Sydney Students Back to School One Week Earlier Than Planned

By Rebecca Zhu
Rebecca Zhu
Rebecca Zhu
September 30, 2021 Updated: September 30, 2021

Students in New South Wales (NSW) will be allowed back in the classroom one week earlier than expected.

The staggered return of students will begin on Oct. 18 with Kindergarten, Year 1, and Year 12 students.

Year 2, 6, and 11 students return on Oct. 25 followed by the remaining year levels on Nov. 1.

Areas of regional NSW where stay-at-home orders have already lifted will commence face-to-face learning from the first day of Term four, Oct. 5.

NSW Premier Gladys Berejiklian said the state’s return-to-school plan had always been tied to community vaccination rates, which have risen faster than expected.

“Managing a return in a school system the size of NSW’s is not a small task,” Berejiklian said. “Keeping the staged approach, but moving it all one week earlier, allows schools to shift their plans forward and still provides time for staff and eligible students to get vaccinated.”

Epoch Times Photo
Students walk up the stairs of the overpass at the Sydney Light Rail Moore Park stop on their way to school in Sydney, Australia, on May 25, 2020. (Mark Kolbe/Getty Images)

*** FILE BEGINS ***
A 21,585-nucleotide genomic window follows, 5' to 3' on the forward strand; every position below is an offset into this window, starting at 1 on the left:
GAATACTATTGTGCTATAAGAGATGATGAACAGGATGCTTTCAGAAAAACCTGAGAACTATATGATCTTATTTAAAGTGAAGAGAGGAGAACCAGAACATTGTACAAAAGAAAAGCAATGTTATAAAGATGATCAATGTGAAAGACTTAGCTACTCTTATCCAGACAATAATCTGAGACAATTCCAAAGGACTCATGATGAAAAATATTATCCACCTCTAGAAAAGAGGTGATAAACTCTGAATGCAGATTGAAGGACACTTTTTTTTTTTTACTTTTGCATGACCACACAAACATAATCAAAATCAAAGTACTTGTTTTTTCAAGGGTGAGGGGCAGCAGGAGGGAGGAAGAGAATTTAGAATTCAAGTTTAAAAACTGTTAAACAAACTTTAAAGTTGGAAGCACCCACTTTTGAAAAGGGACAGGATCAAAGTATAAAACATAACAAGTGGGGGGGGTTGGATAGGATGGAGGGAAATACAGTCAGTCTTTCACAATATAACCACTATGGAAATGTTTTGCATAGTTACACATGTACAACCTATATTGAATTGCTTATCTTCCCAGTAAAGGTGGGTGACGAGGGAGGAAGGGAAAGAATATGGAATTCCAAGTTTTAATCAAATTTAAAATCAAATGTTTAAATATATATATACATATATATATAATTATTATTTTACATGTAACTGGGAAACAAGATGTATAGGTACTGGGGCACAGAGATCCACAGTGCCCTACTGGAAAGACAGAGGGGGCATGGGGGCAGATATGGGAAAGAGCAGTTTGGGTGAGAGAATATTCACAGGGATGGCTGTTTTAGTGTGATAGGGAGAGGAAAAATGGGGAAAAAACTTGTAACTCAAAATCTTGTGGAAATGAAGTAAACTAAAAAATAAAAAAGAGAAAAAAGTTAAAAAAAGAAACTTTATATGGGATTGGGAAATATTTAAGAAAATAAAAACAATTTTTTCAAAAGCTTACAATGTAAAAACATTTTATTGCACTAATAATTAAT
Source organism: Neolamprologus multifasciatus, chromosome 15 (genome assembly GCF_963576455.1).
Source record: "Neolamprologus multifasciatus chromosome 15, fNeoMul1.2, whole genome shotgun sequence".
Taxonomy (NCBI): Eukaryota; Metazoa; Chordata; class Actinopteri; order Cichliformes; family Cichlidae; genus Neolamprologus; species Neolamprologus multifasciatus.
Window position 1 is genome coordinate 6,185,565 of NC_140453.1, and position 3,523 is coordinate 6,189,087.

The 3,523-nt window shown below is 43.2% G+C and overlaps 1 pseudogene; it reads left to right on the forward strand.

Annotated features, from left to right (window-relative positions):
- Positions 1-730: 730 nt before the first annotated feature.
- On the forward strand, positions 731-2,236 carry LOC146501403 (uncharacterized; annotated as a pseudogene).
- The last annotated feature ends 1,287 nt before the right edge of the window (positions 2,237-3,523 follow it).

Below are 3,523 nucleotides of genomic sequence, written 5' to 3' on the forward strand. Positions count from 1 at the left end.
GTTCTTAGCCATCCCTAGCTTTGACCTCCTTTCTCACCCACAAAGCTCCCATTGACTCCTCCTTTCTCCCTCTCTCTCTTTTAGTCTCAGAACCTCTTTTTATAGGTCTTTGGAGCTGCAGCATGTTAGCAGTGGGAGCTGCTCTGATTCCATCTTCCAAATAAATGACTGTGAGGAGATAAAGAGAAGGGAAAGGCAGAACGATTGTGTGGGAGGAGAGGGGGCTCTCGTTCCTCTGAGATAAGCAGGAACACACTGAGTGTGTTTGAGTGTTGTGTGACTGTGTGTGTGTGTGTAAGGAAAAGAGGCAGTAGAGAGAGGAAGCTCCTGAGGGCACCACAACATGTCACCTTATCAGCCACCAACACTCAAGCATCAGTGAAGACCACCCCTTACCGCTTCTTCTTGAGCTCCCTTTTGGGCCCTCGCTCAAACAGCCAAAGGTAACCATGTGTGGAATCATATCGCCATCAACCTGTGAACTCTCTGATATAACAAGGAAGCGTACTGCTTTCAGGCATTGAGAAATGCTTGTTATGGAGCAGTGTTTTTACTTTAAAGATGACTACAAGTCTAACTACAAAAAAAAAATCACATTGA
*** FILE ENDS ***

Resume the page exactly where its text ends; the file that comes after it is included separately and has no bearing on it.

NSW Education Minister Sarah Mitchell said it was worth having an extra week of face-to-face in a safe and sensible way.

“It’s fantastic that we will meet vaccination targets in NSW earlier than originally anticipated,” Mitchell said. “This has allowed us to shift the plan forward for all schools across impacted areas.”

“I know there remain some concerns in the community around a return to school, but students, staff and parents should feel confident that this approach allows enough time to make schools as COVIDSafe as possible,” Mitchell said.

All teachers must be vaccinated for COVID-19 before they are allowed back in classrooms, with the deadline for the second dose on Nov. 8, unless they have a medical exception.

The vaccine mandate has been met with considerable opposition after almost 60,000 people signed a petition within a week calling for teachers not to be forced to take COVID-19 vaccinations.

It may also cause further strain on the state’s education system that is experiencing a shortage of teachers.

The Independent Education Union (IEU), which represents teachers and staff in non-government schools, said they were extremely frustrated at the lack of consultation prior to making the decision, and preferred to stick to the original schedule.

“The IEU considers this current staged plan of returning students and their teachers to school to be the safest option,” IEU NSW acting secretary Carol Matthews said. “It enables schools to make adjustments to premises and processes as the necessity becomes apparent.”

Rebecca Zhu